Talking about epilepsy will help us destigmatize it

November is Epilepsy Awareness Month.

I have always been aware of epilepsy because my older sister lives with the condition. For those who aren’t as familiar, epilepsy is a neurological condition resulting in frequent seizures.

Whenever I meet new people — be it a date, friend, or colleague — conversations about family inevitably arise. I tell them about my older sister and younger brother, and the next question is always, “What do they do?”

I mention that my sister has epilepsy, as well as learning difficulties, which means that she doesn’t have a full-time job like you and me. She attends college weekly and learns how to live independently. Questions about her epilepsy always follow.


When I was younger, I was so embarrassed to answer those questions.

I was 8 or 9 years old when a boy in my class asked me if my sister ever bit her tongue during a seizure. Not knowing how to respond, I ran over to the teacher, crying my eyes out, and said that he was making fun of my sister. In retrospect, I think he was only asking out of curiosity. But why was I so embarrassed — or ashamed — to talk about my sister’s epilepsy?

I think it was partly due to being young; I didn’t want to be different from my peers. I didn’t know anyone else living with epilepsy, or anyone with an epileptic relative. That made me and my family different, which is not really something that children like to be.

As is the case with many health issues, there is stigma and silence surrounding epilepsy, making it difficult to openly discuss.

But having epilepsy is not something to be ashamed of, and it should most certainly not be a taboo subject. My sister and my family are not alone.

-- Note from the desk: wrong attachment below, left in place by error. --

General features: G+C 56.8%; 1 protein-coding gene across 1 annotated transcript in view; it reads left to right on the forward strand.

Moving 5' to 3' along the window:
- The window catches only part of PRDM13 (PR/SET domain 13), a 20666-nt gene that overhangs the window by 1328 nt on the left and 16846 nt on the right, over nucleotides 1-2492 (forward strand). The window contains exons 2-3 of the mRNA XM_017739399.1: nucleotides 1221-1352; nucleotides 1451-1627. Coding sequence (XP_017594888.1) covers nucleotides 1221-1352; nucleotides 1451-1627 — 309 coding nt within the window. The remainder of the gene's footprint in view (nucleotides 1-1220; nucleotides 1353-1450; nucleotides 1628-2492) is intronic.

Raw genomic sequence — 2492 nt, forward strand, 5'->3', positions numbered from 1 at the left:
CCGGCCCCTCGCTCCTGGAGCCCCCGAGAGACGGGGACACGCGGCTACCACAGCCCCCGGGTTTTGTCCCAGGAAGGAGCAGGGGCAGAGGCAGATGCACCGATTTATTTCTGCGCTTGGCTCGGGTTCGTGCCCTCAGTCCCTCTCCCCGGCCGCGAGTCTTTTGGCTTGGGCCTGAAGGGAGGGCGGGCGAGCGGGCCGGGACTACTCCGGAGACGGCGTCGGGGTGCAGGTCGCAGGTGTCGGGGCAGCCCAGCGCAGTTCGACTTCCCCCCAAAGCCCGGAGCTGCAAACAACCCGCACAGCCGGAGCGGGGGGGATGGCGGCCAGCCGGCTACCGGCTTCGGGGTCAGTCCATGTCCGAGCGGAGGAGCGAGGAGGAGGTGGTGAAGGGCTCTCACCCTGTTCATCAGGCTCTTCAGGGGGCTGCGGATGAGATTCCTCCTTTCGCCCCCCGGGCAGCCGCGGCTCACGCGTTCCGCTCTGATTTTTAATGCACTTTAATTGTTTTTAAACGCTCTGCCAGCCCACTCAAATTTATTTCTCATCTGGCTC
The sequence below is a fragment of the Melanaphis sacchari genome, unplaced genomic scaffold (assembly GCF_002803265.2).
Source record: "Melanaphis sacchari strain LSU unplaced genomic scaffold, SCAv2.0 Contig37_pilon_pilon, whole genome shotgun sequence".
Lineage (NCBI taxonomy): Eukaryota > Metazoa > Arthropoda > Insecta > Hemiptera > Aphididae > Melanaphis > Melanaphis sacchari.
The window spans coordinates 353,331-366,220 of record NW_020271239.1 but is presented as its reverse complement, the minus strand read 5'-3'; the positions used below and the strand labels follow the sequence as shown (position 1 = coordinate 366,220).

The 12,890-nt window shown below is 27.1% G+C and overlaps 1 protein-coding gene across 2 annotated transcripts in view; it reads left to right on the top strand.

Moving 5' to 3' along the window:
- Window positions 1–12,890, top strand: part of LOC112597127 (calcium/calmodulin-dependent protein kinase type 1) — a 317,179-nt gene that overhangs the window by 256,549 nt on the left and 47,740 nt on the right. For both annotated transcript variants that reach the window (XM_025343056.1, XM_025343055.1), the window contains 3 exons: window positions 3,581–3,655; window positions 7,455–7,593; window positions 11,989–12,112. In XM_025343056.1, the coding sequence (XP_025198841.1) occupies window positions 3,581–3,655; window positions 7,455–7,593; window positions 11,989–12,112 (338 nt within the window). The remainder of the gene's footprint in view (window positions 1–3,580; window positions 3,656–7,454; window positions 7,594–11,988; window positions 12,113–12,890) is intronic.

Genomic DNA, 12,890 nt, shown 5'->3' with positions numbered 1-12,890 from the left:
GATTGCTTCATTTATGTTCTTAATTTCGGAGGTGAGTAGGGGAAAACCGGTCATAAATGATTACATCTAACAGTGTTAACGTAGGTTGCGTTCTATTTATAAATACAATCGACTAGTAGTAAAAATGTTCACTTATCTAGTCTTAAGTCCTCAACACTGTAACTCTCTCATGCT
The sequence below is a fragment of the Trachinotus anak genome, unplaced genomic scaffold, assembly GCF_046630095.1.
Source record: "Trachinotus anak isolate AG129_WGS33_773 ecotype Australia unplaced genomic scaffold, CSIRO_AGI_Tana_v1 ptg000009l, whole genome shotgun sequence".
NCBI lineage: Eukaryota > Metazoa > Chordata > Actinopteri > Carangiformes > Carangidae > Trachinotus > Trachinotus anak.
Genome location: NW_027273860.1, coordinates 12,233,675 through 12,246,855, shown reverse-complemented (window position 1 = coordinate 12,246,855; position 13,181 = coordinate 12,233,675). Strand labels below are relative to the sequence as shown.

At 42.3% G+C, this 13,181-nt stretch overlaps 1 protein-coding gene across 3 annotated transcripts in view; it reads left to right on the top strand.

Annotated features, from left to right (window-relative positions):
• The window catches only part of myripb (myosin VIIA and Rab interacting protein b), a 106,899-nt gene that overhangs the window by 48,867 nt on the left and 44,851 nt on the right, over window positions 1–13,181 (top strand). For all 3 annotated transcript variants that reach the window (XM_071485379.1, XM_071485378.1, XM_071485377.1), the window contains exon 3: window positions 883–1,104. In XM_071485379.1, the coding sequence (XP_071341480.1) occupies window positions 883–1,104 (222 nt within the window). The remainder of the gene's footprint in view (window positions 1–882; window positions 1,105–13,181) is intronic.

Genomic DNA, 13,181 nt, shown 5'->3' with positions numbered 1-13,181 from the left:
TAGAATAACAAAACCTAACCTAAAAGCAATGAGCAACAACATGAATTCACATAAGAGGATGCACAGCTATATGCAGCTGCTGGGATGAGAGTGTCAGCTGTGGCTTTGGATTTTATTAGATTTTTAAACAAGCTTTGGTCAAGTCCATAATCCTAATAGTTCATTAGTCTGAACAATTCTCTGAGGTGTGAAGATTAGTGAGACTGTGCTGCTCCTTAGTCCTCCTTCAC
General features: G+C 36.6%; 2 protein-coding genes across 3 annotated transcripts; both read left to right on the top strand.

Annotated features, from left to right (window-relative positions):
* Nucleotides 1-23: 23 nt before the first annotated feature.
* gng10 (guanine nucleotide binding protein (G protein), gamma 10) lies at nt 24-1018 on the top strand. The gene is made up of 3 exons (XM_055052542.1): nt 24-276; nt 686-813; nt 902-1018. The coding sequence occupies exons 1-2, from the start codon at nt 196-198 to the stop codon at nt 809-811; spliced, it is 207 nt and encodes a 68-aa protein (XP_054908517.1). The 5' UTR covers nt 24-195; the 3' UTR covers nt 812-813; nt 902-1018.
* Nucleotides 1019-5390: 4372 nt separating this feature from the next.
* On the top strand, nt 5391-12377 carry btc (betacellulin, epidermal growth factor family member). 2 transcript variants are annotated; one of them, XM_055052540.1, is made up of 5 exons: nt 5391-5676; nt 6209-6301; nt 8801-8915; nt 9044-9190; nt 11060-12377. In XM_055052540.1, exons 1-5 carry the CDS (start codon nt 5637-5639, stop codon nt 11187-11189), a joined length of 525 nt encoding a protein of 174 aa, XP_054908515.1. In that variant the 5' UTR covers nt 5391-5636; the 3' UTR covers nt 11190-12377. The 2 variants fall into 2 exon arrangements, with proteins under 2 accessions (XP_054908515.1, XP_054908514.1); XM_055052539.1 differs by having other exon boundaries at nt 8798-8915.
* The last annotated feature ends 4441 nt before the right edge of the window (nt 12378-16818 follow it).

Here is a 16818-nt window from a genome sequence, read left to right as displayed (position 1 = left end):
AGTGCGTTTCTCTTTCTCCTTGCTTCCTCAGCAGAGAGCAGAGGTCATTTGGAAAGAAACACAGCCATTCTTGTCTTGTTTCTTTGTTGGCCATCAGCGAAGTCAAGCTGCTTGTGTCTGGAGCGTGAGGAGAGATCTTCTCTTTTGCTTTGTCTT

That’s why I wanted to write this piece for Epilepsy Awareness Month.

In the U.K,, where my family and I live, 600,000 people — or one in every 103 people  — have epilepsy. The disorder affects 65 million people worldwide. It can affect anyone of any age and from any walk of life. Celebrities living with the condition include Lil Wayne, Susan Boyle, and the late, great Prince. There are different severities of epilepsy. It is a spectrum condition with a wide range of seizure types and frequencies, varying from person to person.


Epilepsy has been a condition that not only affects my sister — the person who is actually living with it — but our family as well. Though I want to reiterate that epilepsy affects many people in different ways, and this my just my own experience.

Growing up, I was unaware of the impact it had on my parents.

I hadn’t considered the stress of all the appointments they’ve needed to attend with my sister. I’d never imagined the instant panic they must feel when they receive an unscheduled phone call from my sister’s college at a random time of day. I didn’t understand the pressure of giving my sister her medication at the correct time every day, or the correct number of tablets according to the time. I can’t imagine their anxiety.

As my sister and I have gotten older, I am slowing understanding a fraction of what my parents feel. Every time there’s a bang upstairs, I can’t help but think, did my sister fall? Is she having a seizure?

It’s a horrible thought that emphasizes the stress our family goes through — but no matter how hard it gets, my sister pulls through and so do we.


While I cannot speak to the experience of having epilepsy, I know what it’s like to support my sister. I want to prove that we should not be afraid or ashamed to talk about epilepsy. I want to motivate more people to talk about epilepsy — and not just so that we’re more educated about the condition. If we talk about it, when an epileptic person has a seizure and needs help, we will actually know how to help them.

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